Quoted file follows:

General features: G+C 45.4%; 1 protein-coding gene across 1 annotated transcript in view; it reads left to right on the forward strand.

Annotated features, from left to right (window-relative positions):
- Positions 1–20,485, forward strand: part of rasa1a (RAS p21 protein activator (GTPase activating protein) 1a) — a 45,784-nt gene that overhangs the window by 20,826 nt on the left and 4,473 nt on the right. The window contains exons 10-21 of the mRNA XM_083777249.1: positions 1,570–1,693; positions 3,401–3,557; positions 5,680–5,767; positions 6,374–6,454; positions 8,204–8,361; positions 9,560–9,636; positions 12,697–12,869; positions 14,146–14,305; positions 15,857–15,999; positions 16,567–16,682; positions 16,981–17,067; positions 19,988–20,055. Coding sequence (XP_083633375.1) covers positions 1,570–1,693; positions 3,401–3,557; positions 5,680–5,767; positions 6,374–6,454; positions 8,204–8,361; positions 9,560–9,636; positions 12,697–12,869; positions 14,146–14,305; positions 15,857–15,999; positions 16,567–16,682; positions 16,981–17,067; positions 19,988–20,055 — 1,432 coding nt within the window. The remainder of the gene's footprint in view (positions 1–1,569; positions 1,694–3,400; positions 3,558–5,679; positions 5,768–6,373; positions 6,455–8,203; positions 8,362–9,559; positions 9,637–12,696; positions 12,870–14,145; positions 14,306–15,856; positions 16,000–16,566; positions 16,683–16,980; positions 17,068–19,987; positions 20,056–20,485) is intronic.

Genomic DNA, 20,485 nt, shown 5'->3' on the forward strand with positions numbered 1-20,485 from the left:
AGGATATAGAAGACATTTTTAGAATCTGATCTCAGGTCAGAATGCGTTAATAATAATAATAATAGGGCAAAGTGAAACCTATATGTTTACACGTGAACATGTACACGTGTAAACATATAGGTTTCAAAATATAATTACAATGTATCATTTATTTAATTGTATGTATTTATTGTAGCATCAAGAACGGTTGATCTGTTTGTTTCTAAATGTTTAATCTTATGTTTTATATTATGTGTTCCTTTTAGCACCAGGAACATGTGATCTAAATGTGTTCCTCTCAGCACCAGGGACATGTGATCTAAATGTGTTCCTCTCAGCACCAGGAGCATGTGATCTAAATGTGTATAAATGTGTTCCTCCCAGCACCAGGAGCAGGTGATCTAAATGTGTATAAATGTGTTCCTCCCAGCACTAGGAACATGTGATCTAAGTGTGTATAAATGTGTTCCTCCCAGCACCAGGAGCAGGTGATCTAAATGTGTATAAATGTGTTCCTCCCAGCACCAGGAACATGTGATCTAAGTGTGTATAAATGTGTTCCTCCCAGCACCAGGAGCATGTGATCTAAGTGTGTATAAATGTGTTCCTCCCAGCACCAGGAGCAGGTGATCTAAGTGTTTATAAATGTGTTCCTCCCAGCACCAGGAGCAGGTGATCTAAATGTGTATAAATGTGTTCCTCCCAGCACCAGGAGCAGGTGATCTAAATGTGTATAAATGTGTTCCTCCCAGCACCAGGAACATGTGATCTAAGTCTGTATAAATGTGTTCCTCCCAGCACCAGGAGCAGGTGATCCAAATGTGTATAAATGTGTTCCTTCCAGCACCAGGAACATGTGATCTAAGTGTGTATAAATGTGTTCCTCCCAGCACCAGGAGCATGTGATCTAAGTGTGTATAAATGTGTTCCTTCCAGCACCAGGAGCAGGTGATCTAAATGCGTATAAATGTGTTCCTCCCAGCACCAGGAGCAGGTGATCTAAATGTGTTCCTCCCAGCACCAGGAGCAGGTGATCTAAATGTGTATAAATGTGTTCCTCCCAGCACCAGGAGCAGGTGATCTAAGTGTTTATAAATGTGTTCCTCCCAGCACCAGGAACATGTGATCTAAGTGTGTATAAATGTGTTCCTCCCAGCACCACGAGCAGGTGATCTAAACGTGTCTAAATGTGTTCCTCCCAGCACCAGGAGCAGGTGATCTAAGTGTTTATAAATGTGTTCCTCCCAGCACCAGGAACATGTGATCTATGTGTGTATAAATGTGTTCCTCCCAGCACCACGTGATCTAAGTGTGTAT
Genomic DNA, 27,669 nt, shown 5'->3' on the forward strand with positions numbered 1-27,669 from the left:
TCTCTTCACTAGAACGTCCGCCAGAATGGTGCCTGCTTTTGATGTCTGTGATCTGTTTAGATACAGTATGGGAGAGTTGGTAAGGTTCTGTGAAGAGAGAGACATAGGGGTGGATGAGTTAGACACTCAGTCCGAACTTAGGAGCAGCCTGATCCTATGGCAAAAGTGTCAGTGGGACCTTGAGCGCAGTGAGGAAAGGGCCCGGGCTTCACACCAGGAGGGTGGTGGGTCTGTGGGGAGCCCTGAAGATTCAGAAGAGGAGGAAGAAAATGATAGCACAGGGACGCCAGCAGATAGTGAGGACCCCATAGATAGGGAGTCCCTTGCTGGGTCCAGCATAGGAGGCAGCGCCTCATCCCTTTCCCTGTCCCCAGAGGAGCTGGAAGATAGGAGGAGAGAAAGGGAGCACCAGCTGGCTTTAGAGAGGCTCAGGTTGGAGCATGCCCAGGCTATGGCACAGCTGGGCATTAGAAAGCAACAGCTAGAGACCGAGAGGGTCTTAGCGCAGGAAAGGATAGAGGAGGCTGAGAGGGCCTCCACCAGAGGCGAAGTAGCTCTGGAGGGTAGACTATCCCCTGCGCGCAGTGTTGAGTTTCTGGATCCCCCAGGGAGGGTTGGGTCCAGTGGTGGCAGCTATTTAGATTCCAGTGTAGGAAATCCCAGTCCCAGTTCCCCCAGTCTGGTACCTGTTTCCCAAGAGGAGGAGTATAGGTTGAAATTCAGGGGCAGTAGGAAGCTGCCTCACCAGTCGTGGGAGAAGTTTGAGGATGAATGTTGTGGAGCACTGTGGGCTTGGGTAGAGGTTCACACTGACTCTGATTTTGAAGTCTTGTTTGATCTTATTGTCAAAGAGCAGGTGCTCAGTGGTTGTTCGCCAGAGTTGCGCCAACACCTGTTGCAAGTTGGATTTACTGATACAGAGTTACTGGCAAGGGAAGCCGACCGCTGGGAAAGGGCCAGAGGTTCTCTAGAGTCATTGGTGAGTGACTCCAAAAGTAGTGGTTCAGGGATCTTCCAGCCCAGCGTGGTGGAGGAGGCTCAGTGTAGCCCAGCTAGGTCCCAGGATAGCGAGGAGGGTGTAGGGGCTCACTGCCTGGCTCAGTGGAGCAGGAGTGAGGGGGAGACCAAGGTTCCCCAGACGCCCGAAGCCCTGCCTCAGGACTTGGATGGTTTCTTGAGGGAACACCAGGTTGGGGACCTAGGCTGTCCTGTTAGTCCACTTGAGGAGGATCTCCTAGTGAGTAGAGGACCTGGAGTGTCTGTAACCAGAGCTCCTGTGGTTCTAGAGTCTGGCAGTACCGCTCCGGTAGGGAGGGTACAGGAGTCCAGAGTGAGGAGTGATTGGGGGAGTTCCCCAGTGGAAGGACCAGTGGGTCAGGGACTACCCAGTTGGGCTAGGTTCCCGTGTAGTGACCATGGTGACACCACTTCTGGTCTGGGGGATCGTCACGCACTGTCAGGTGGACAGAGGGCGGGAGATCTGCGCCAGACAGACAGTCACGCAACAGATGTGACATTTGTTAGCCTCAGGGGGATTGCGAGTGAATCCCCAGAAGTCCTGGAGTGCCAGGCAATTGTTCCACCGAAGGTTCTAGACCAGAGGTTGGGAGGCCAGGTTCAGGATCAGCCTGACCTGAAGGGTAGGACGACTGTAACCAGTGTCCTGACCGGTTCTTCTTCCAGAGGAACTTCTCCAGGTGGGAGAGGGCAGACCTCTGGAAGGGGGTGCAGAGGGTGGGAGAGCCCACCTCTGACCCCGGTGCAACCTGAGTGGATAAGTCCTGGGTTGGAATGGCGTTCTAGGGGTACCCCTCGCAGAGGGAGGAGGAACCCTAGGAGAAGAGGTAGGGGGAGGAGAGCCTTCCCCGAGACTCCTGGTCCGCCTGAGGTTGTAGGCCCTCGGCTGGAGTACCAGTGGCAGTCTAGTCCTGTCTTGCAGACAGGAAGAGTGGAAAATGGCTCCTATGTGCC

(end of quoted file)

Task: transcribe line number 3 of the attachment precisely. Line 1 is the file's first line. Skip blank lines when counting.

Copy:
- Positions 1–20,485, forward strand: part of rasa1a (RAS p21 protein activator (GTPase activating protein) 1a) — a 45,784-nt gene that overhangs the window by 20,826 nt on the left and 4,473 nt on the right. The window contains exons 10-21 of the mRNA XM_083777249.1: positions 1,570–1,693; positions 3,401–3,557; positions 5,680–5,767; positions 6,374–6,454; positions 8,204–8,361; positions 9,560–9,636; positions 12,697–12,869; positions 14,146–14,305; positions 15,857–15,999; positions 16,567–16,682; positions 16,981–17,067; positions 19,988–20,055. Coding sequence (XP_083633375.1) covers positions 1,570–1,693; positions 3,401–3,557; positions 5,680–5,767; positions 6,374–6,454; positions 8,204–8,361; positions 9,560–9,636; positions 12,697–12,869; positions 14,146–14,305; positions 15,857–15,999; positions 16,567–16,682; positions 16,981–17,067; positions 19,988–20,055 — 1,432 coding nt within the window. The remainder of the gene's footprint in view (positions 1–1,569; positions 1,694–3,400; positions 3,558–5,679; positions 5,768–6,373; positions 6,455–8,203; positions 8,362–9,559; positions 9,637–12,696; positions 12,870–14,145; positions 14,306–15,856; positions 16,000–16,566; positions 16,683–16,980; positions 17,068–19,987; positions 20,056–20,485) is intronic.